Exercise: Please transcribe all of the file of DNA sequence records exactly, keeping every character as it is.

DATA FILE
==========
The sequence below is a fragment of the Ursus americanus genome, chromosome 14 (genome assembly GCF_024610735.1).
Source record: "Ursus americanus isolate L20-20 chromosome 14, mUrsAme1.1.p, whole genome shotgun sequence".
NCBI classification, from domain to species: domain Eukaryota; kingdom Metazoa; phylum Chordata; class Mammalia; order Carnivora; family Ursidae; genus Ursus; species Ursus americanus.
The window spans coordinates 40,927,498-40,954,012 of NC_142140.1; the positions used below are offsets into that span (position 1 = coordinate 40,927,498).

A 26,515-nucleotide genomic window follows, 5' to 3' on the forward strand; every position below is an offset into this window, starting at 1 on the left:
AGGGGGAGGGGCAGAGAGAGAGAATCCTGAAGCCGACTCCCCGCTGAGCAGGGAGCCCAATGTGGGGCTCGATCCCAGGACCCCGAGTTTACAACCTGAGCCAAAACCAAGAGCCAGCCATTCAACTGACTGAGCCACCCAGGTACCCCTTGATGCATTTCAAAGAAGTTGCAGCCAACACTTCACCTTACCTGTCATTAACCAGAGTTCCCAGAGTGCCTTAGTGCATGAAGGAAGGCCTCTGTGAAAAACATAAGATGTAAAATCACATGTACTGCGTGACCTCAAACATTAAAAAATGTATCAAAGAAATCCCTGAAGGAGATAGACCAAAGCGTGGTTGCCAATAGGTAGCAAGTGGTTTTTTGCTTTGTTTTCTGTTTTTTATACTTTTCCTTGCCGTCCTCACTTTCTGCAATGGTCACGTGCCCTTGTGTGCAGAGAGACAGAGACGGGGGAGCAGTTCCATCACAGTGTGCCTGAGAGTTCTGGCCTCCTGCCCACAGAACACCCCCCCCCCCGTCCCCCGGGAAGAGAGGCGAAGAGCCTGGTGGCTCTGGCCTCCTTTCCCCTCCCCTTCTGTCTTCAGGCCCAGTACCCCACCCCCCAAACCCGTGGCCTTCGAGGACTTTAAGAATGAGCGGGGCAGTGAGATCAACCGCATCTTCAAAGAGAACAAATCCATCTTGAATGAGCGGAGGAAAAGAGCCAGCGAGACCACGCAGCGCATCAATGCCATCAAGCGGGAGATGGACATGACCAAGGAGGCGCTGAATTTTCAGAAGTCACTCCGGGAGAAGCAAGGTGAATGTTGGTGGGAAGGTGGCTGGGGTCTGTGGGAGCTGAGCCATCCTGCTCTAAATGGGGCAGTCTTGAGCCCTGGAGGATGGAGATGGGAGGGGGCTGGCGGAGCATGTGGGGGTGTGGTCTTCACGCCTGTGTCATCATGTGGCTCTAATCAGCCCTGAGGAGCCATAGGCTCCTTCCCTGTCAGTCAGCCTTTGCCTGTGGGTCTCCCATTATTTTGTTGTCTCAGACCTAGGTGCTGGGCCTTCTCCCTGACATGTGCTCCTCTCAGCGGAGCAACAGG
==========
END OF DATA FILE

The sequence below is a fragment of the Ursus americanus genome, chromosome 14 (genome assembly GCF_024610735.1).
Source record: "Ursus americanus isolate L20-20 chromosome 14, mUrsAme1.1.p, whole genome shotgun sequence".
NCBI classification, from domain to species: domain Eukaryota; kingdom Metazoa; phylum Chordata; class Mammalia; order Carnivora; family Ursidae; genus Ursus; species Ursus americanus.
The window spans coordinates 40,927,498-40,954,012 of NC_142140.1; the positions used below are offsets into that span (position 1 = coordinate 40,927,498).

A 26,515-nucleotide genomic window follows, 5' to 3' on the forward strand; every position below is an offset into this window, starting at 1 on the left:
AGGGGGAGGGGCAGAGAGAGAGAATCCTGAAGCCGACTCCCCGCTGAGCAGGGAGCCCAATGTGGGGCTCGATCCCAGGACCCCGAGTTTACAACCTGAGCCAAAACCAAGAGCCAGCCATTCAACTGACTGAGCCACCCAGGTACCCCTTGATGCATTTCAAAGAAGTTGCAGCCAACACTTCACCTTACCTGTCATTAACCAGAGTTCCCAGAGTGCCTTAGTGCATGAAGGAAGGCCTCTGTGAAAAACATAAGATGTAAAATCACATGTACTGCGTGACCTCAAACATTAAAAAATGTATCAAAGAAATCCCTGAAGGAGATAGACCAAAGCGTGGTTGCCAATAGGTAGCAAGTGGTTTTTTGCTTTGTTTTCTGTTTTTTATACTTTTCCTTGCCGTCCTCACTTTCTGCAATGGTCACGTGCCCTTGTGTGCAGAGAGACAGAGACGGGGGAGCAGTTCCATCACAGTGTGCCTGAGAGTTCTGGCCTCCTGCCCACAGAACACCCCCCCCCCCGTCCCCCGGGAAGAGAGGCGAAGAGCCTGGTGGCTCTGGCCTCCTTTCCCCTCCCCTTCTGTCTTCAGGCCCAGTACCCCACCCCCCAAACCCGTGGCCTTCGAGGACTTTAAGAATGAGCGGGGCAGTGAGATCAACCGCATCTTCAAAGAGAACAAATCCATCTTGAATGAGCGGAGGAAAAGAGCCAGCGAGACCACGCAGCGCATCAATGCCATCAAGCGGGAGATGGACATGACCAAGGAGGCGCTGAATTTTCAGAAGTCACTCCGGGAGAAGCAAGGTGAATGTTGGTGGGAAGGTGGCTGGGGTCTGTGGGAGCTGAGCCATCCTGCTCTAAATGGGGCAGTCTTGAGCCCTGGAGGATGGAGATGGGAGGGGGCTGGCGGAGCATGTGGGGGTGTGGTCTTCACGCCTGTGTCATCATGTGGCTCTAATCAGCCCTGAGGAGCCATAGGCTCCTTCCCTGTCAGTCAGCCTTTGCCTGTGGGTCTCCCATTATTTTGTTGTCTCAGACCTAGGTGCTGGGCCTTCTCCCTGACATGTGCTCCTCTCAGCGGAGCAACAGG